The fpirit of vitriol reduced the her fitting motionless in a chair, whole to a falt. The spirit of ni. with her eyes open and fixed uptre diffolved one scraple and four ward; her arms raised, and hands grains of it; and the acid of joined, as one in an ecstasy ; her common falt, one fcruple and fix countenance, which before was grains ; aqua fortis diffolved one both pale and sorrowful, was now seruple and four grains, and dif- both forid and gay; her breath. tilled vinegar one, scruple and a ing was free; her pulse was like half.

that of one asleep, full, and By diftillation on an open fire, flow; her limbs were supple, and the osteocolla yields a urinous fpi. would move as one would have rit; a fixed alkali being poured them, without offering any reupon it, produces an - immediate sistance, and would remain in effervescence'; the sediment con. what posture they were left in ; verted to a lixivium with pure when her chin was pulled down, water is quite tasteless, though oil her mouth remained open; when of vitriol poured upon the ofteoher arms were raised they remain. colla in a retort over a gentle fire, ed so; and let them be put into will separate from it an acid of the most uneasy pofture one could common salt.

think of, they always remained M. Beurer endeavoured to re- in the situation they were put in. duce part of the sediment to a calx; to; she all this time seemed in. but without effect.

sensible; they tormented her feve. Its use in medicine is absorbent; ral ways; put live coals to her and it is by fome applied in the feet; bawied into her ears that cure of the fluor albus.

fhe had gained her cause, she gave no signs of life; Messrs. Attalin

and Charles, both professors of An uncommon instance of a catalepfis phyfic, had her blooded in the la kind of apoplexy in a lady, foot, and when they came to vifit From the last vol. of the Memoirs her after supper, they found her of the Academy of Sciences at recovered out of her cataleptic fit;

which had held her three or four

hours. She here entertained them A Lady about 45, came to with all the circumstances of her Bensançon to solicit a law. law.suit, interspersed with such

moral

Paris.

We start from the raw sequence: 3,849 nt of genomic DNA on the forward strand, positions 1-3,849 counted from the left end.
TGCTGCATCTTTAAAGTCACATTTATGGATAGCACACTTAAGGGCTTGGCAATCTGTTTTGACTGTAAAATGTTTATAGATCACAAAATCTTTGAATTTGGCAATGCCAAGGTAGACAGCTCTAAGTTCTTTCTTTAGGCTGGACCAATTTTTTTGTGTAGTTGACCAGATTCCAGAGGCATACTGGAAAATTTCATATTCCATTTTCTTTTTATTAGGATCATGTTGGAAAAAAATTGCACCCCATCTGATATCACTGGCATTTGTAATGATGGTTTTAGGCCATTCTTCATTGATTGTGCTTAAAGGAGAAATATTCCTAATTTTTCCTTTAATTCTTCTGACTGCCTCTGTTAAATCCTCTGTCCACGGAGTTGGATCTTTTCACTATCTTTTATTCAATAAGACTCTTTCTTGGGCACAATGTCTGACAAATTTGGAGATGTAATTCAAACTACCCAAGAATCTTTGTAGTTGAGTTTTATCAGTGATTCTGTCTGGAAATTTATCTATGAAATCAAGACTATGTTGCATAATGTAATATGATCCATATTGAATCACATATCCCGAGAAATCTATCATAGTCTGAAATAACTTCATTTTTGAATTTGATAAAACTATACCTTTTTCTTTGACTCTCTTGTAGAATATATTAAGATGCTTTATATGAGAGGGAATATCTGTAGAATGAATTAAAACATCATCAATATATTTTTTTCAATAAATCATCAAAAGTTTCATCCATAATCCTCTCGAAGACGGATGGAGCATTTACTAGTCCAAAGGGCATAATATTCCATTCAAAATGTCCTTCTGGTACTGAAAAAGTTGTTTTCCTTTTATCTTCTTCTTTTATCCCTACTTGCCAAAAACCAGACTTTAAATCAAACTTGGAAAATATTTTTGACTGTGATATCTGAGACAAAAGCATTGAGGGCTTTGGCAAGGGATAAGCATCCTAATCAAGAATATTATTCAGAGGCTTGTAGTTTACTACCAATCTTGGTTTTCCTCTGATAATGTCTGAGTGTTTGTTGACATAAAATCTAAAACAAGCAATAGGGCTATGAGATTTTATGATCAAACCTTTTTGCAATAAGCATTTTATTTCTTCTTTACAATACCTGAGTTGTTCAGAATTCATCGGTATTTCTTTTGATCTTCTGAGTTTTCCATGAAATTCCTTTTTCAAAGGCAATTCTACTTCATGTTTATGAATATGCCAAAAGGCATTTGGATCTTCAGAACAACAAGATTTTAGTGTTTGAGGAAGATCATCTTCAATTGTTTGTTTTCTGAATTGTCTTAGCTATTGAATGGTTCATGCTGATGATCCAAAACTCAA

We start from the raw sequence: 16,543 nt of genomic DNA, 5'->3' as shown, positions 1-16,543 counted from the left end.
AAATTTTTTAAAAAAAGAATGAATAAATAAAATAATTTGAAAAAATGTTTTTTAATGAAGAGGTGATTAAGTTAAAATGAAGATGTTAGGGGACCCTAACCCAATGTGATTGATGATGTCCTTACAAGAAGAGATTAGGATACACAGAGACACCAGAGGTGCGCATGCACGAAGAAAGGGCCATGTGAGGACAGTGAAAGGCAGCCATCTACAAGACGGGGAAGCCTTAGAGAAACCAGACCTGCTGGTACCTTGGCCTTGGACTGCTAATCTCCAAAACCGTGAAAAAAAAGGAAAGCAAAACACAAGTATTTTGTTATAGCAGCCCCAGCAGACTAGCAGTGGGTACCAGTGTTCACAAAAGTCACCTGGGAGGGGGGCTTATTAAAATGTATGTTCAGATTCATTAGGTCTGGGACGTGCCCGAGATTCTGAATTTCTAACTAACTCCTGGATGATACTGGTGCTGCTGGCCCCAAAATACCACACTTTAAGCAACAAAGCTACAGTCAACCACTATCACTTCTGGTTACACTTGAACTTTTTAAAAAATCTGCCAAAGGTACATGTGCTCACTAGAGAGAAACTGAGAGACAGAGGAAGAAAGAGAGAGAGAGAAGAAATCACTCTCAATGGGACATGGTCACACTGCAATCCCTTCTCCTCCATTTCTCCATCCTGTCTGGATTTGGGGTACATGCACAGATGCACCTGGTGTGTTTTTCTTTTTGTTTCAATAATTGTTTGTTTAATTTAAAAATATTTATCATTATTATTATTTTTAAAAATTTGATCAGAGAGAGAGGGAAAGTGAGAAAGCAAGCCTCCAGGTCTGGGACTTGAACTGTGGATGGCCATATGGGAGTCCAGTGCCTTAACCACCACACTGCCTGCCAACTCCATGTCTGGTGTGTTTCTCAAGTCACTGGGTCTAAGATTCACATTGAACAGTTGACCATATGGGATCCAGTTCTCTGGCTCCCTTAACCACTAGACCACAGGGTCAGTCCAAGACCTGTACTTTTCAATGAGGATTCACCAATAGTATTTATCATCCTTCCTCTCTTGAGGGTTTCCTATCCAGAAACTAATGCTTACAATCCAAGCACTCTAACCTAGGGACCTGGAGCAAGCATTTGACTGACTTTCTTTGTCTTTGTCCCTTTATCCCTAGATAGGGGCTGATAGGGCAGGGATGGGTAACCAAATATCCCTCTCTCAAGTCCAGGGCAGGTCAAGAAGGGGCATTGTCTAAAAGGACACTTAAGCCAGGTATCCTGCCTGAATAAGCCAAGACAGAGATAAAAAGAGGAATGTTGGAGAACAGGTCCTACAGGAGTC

moral reflections, as naturally arose plexion, and ever complaining of from her story ; those present did cold in her extremities, of a ti. every thing to assure her she would morous though fretful disposition, gain her cause; she was asked after some grief she took in March, whether the had any notion of was seized with a cataleptic fit ; what happened unto her: le said whatever attitude she was in at she had feen nothing, but could the time of seizure, the retained it diftinguish the voice of some about till the fit was over. These fits her; yet she never felt the chafing increafing, obliged her to be cardish of coals under her feet, nor ried into the hospital, where the the bleeding in the foot; though was attended by Messrs. Sauvage she had been tormented all manner and Lazerme : thefe fits were va. of ways, yet the never complained rious as to their duration, being of any pain or lassitude; while from half a quarter to three quara The thus entertained the company, ters of an hour; in the months of The was observed to interrupt her April and May, 1757, this ca. discourse, to draw a deep figh, and talepsy was accompanied with very then her eyes became fixed; extraordinary appearances, diftin. every thing was done to prevent guishable into three visible pe. thofe little fits by reminding her riods, the beginning and ending where the left off; but the could cataleptic, and middle, lafted a never recover the thread of her whole day, or from morning till discourse, but would begin some night, when her cataleptic fit, other story; in about an hour after which often used to hold her five she fell into another cataleptic fit, or fix minutes, was over, as was which was as strong as the first : always known by her beggining after it was over, the, fitting in to yawn, she then fat up in, her her chair, talked of her affairs as bed, began to talk very fast, and before, for an hour and a half more sensibly than she was known good, and after this, she began to to do in her full health: the Ipeak wildly, she likewise scream. would now often change her dif. ed frightfully, and was soon after course, and that pertinently e. seized with a violent fever. She nough, and appear as if the di. was treated by the above physici- rected her discourse to some friends ans for three or four days: she still present; this was always observed remaining at Bensançon, but with. to have some' connexion with that out any visible relief; whereupon the held in a fit the day before, they advised to have her carried or it turned on some moral reflecback to Vesoul, her native place, tion, which she shrewdly would where, to the surprise of every apply to some of the attendants of body, she perfectly recovered, and the hospital. All this time her is still living.